From the Institutionalisation of ‘All Disabilities’ to Comprehensive Sports Integration: France Joining the Paralympic Movement (1954–2012)

Abstract : This article presents the institutional implications and ideologies in the organisation of a Sports Movement for the disabled, whether a physical or sensory handicap, and focusing particular attention on its development in France, linked with international structures. The emergence and development in France of sports organisations for the disabled is based on a different model from that introduced in England by Guttmann through the Stoke Mandeville Games. From the 1960s, both trends, one supported by physicians and the other by individuals concerned with disabilities, structured the International Movement as a contest of negotiations and competition. The objective of rehabilitating paraplegics put in place at Stoke Mandeville gradually gave way to a sport rational and the integration of all types of disability within the Movement. The desire to unite in a single organisation was the driving force of the Movement in its search for dual recognition, on the one hand, as the representative of all physical and sensory deficiencies and, on the other, by the able-bodied sports councils and, in particular, the International Olympic Committee. However, this raised a number of issues inherent to any deficiency when taking into account its specific peculiarities.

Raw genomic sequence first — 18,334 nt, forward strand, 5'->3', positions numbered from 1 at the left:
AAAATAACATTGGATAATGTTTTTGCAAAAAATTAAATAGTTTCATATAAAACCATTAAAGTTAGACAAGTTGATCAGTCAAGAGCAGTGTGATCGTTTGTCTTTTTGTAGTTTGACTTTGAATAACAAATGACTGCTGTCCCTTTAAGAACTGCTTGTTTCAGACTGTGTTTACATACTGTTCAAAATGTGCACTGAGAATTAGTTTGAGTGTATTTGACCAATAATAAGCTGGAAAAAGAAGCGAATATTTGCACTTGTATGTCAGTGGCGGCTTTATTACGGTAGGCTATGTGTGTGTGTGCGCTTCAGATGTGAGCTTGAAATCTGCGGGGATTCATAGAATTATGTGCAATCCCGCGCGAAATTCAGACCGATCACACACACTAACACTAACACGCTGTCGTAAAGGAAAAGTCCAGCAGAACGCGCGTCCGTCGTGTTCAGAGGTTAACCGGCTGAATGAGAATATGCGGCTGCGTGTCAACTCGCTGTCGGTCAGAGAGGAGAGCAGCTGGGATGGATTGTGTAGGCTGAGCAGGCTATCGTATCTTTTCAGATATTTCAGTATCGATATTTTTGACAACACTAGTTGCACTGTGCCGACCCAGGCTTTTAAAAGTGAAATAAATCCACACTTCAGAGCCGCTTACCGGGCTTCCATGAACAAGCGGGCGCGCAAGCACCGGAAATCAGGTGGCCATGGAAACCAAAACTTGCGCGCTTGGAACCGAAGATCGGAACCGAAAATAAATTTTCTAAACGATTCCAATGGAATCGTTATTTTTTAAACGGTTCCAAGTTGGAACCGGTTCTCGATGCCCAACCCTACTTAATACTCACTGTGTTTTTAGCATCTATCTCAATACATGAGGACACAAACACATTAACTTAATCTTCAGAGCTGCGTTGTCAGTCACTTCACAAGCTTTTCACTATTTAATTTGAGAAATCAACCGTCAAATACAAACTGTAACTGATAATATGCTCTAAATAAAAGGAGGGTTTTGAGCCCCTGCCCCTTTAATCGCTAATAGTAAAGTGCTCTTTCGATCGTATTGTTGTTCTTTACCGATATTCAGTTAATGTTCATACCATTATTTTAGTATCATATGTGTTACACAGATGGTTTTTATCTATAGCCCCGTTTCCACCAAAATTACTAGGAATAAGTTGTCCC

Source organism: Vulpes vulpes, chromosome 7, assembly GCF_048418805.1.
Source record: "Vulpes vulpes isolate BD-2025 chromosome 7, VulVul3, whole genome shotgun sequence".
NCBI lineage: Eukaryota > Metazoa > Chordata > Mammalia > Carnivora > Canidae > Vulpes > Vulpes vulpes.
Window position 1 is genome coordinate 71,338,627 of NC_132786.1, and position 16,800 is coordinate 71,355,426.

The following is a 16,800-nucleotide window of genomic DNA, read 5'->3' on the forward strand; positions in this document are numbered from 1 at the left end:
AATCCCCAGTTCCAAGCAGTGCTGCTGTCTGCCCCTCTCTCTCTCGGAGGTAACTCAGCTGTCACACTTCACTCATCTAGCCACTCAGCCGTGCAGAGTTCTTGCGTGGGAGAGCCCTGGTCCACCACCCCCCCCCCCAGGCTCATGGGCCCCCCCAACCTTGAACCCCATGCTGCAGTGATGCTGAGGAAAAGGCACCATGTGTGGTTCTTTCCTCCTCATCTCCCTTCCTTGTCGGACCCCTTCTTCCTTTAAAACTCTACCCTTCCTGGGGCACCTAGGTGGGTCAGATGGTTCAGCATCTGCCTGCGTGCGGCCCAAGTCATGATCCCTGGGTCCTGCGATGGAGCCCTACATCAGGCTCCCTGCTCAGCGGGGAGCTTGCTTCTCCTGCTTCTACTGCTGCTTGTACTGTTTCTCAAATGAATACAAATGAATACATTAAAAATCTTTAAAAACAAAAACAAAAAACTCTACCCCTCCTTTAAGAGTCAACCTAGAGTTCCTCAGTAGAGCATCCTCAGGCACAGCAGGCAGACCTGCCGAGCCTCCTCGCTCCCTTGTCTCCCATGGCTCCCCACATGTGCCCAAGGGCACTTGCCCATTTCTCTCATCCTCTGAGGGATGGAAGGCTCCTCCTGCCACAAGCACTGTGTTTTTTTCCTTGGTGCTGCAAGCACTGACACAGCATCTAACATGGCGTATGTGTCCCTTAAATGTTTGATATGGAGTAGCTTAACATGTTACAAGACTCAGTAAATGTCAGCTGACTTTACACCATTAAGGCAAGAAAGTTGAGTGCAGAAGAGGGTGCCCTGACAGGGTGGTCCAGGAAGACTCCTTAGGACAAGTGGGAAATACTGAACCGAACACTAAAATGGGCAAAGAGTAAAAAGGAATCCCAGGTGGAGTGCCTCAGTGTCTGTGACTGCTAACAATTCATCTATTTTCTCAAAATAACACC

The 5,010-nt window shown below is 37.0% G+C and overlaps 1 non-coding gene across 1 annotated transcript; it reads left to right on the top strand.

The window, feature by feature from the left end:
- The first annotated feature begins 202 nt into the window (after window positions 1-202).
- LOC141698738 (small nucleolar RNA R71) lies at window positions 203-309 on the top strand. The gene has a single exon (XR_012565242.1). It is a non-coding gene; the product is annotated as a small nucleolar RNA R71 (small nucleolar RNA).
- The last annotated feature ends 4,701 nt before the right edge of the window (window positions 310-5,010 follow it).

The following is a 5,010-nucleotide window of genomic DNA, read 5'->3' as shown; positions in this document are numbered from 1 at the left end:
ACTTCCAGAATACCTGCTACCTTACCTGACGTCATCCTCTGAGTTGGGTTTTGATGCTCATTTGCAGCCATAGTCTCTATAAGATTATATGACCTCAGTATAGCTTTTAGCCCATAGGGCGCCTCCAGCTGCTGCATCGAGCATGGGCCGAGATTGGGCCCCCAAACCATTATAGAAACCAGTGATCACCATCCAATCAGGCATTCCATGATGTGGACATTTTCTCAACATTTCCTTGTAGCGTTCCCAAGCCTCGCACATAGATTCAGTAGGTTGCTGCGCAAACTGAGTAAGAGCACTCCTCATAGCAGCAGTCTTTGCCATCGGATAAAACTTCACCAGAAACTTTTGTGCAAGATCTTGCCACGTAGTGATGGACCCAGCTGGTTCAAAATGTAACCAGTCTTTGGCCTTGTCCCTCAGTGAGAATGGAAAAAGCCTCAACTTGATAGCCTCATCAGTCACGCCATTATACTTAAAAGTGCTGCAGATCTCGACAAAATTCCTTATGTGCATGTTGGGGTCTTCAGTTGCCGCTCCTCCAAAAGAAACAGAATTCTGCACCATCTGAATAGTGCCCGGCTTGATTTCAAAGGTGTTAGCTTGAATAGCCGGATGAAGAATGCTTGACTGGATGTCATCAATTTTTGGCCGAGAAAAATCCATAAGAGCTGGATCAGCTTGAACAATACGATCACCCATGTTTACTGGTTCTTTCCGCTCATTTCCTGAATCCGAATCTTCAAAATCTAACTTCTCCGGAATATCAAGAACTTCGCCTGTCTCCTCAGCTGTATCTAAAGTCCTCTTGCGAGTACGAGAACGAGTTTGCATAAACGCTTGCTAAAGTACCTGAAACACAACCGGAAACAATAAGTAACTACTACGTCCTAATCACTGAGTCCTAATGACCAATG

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https://hal.archives-ouvertes.fr/hal-01681857
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Submitted on : Thursday, January 11, 2018 - 6:59:00 PM
Last modification on : Thursday, July 18, 2019 - 1:49:42 AM

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Sébastien Ruffié, Sylvain Ferez, Elise Lantz. From the Institutionalisation of ‘All Disabilities’ to Comprehensive Sports Integration: France Joining the Paralympic Movement (1954–2012). International Journal of the History of Sport, Taylor & Francis (Routledge), 2014, 31 (17), pp.2245 - 2265. ⟨10.1080/09523367.2014.931842⟩. ⟨hal-01681857⟩

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